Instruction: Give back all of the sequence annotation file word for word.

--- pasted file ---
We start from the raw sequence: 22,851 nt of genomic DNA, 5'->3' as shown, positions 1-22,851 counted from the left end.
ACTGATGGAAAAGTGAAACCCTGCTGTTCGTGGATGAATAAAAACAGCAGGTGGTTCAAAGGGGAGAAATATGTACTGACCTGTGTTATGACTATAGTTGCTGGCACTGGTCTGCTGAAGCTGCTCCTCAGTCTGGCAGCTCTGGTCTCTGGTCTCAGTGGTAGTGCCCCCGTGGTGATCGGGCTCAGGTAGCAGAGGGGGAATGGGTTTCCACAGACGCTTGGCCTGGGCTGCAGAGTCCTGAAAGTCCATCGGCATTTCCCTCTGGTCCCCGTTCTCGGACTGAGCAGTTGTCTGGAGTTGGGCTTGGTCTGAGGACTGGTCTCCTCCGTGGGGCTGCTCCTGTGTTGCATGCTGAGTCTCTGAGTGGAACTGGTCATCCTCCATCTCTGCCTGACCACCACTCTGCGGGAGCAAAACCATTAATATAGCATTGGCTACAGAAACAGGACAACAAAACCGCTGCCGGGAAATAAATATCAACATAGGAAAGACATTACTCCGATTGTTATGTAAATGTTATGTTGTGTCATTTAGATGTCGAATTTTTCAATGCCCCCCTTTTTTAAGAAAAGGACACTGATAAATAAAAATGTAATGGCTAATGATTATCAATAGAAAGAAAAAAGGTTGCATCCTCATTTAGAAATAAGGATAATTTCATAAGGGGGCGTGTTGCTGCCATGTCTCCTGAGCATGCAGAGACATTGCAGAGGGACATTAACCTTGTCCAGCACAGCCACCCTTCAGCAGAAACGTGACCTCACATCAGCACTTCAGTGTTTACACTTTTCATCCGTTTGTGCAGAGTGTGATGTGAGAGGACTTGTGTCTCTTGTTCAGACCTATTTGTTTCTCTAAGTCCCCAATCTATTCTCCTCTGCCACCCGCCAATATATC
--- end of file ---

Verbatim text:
We start from the raw sequence: 22,851 nt of genomic DNA, 5'->3' as shown, positions 1-22,851 counted from the left end.
ACTGATGGAAAAGTGAAACCCTGCTGTTCGTGGATGAATAAAAACAGCAGGTGGTTCAAAGGGGAGAAATATGTACTGACCTGTGTTATGACTATAGTTGCTGGCACTGGTCTGCTGAAGCTGCTCCTCAGTCTGGCAGCTCTGGTCTCTGGTCTCAGTGGTAGTGCCCCCGTGGTGATCGGGCTCAGGTAGCAGAGGGGGAATGGGTTTCCACAGACGCTTGGCCTGGGCTGCAGAGTCCTGAAAGTCCATCGGCATTTCCCTCTGGTCCCCGTTCTCGGACTGAGCAGTTGTCTGGAGTTGGGCTTGGTCTGAGGACTGGTCTCCTCCGTGGGGCTGCTCCTGTGTTGCATGCTGAGTCTCTGAGTGGAACTGGTCATCCTCCATCTCTGCCTGACCACCACTCTGCGGGAGCAAAACCATTAATATAGCATTGGCTACAGAAACAGGACAACAAAACCGCTGCCGGGAAATAAATATCAACATAGGAAAGACATTACTCCGATTGTTATGTAAATGTTATGTTGTGTCATTTAGATGTCGAATTTTTCAATGCCCCCCTTTTTTAAGAAAAGGACACTGATAAATAAAAATGTAATGGCTAATGATTATCAATAGAAAGAAAAAAGGTTGCATCCTCATTTAGAAATAAGGATAATTTCATAAGGGGGCGTGTTGCTGCCATGTCTCCTGAGCATGCAGAGACATTGCAGAGGGACATTAACCTTGTCCAGCACAGCCACCCTTCAGCAGAAACGTGACCTCACATCAGCACTTCAGTGTTTACACTTTTCATCCGTTTGTGCAGAGTGTGATGTGAGAGGACTTGTGTCTCTTGTTCAGACCTATTTGTTTCTCTAAGTCCCCAATCTATTCTCCTCTGCCACCCGCCAATATATC